I wrote this late last year and it gets, well, a lot of traffic. Why? Because it hit home with a common concern in the JS community–a path forward for decorators. It just may change the way you build React apps for the better.
I earlier this month I spent way too much time writing an article on how to SFTP to Ubuntu Server with Sublime Text. The purpose of the SFTP effort was to set myself up for developing modern web applications on a new Windows 8 machine I bought to play SimCity 2013. And after getting everything working I realized the SFTP method had some gremlins and the file syncing reminded me of Dreamweaver—it simply wasn’t fast enough.
Lately, unless you were running a Linux machine or had the pleasure of owning a Mac with OS X, developing modern web applications has been a bit of a kludge. Enter Vagrant.
Vagrant is a tool for building complete development environments. With an easy-to-use workflow and focus on automation, Vagrant lowers development environment setup time, increases development/production parity, and makes the “works on my machine” excuse a relic of the past.
In this article I’ll explain how to set up a development environment in Windows using a virtualized Linux box, suitable for rapid prototyping. Then I’ll take it a step further and explain how to integrate a Backbone-based application framework with Vagrant and Sublime Text, greatly increasing the speed for developing modern web applications on Windows.
Back in , while I was seated at a developer conference absorbing as Paul Irish was teaching us about the Foamy Rules of Rabid Tools, I also learned about building single-page apps with Backbone.js. BrowserSync wasn’t a thing yet, and most engineers I knew had never even heard of CoffeeScript and SublimeText. And hardly anyone I knew at the time in Chicago was using GitHub.
Fast-forward three years and my how things have changed…
One of the trickier parts of writing JS for the web is taming async code. Control flow abstractions for handling async JS exist but are commonly overlooked in engineering organizations, which can lead JS projects unknowingly into a labyrinth of IIFEs, through the
pyramid of doom (issue) and directly to callback hell — making code brittle and prone to breakage.
A few years back Sauce Labs co-founder Jason Huggins (@hugs) was giving a talk at js.chi(), showing us how to use an Arduino to change the color of an LED based on an input. During the talk Jason suggested those interested in microcontrollers check out Pumping Station: One up on Clybourn. So I got some friends together and we went to PS1, and learned the basics of programming an Arduino. The event was a fun experience and, later that night, netted me a working Larson Scanner. Since then I’ve procured a Raspberry PI, and started tinkering with Google Coder. And now it’s time for Tessel.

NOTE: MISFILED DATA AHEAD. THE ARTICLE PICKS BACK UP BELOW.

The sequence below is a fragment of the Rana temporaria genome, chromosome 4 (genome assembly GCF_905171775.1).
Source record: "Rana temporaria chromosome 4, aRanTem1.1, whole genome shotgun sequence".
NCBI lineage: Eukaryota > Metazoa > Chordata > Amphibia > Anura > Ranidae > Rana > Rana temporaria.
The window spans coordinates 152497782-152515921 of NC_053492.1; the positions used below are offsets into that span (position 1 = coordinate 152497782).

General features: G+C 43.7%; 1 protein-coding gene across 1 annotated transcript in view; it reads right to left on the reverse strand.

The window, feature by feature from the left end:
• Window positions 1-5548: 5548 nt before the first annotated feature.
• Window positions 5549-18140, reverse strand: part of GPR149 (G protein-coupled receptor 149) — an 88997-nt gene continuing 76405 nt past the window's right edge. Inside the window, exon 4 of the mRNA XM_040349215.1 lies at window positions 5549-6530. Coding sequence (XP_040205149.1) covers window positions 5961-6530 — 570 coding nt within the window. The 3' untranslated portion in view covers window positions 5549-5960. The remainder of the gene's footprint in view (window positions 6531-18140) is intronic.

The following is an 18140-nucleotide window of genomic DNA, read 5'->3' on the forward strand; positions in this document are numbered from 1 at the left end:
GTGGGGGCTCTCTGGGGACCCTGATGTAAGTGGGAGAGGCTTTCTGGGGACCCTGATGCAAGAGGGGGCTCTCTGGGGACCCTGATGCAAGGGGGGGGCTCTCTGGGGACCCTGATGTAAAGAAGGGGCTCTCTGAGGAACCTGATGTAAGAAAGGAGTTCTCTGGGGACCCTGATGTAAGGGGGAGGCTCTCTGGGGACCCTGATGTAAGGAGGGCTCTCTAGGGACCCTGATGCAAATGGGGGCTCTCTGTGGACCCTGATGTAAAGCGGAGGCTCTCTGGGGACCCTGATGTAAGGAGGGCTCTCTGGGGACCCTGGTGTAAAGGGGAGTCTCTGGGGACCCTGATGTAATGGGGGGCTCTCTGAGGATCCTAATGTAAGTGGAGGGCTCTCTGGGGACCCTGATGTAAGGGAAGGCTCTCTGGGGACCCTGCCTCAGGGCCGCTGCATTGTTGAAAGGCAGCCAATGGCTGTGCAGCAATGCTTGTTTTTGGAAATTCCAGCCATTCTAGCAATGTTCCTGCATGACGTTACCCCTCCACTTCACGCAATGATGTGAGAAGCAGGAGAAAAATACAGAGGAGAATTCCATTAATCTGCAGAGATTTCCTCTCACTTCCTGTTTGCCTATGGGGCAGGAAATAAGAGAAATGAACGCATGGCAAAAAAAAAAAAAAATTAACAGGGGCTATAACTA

After writing about Developing Web Apps on Windows with Vagrant spent some time immersing myself in Ruby and Ruby Gems. Tonight, while catching up on some articles in my Pocket, I ran across the following article from Addy Osmani: Building Backbone.js Apps With Ruby, Sinatra, MongoDB and Haml.
Sweet. In addition to Addy’s very awesome and open-source book Backbone Fundamentals, he’s also writing some useful related articles. And though I’d likely ditch haml in favor of Emblem with Swag, Addy’s article ought to be a good starting point for the Ruby newbie.
During the talk, Meteor and Derby were mentioned, and Mojito *sigh*. And Stitch was also mentioned, as a part of the stack they’re using. So anyway, there you have it. The Holy Grail I talked about. It’s out, but admittedly, according to Spike, not quite finished. Caveat emptor.
Just unearthed this handy-looking list of extensions, plugins and resources for Backbone.js and wanted to share.
After recently falling prey (again) to the immediate execution of a counter-based timing function used to execute a non-Ajax asynchronous callback method in JS, I wanted to share this very useful article I stumbled upon while looking for an approach that would meet my needs.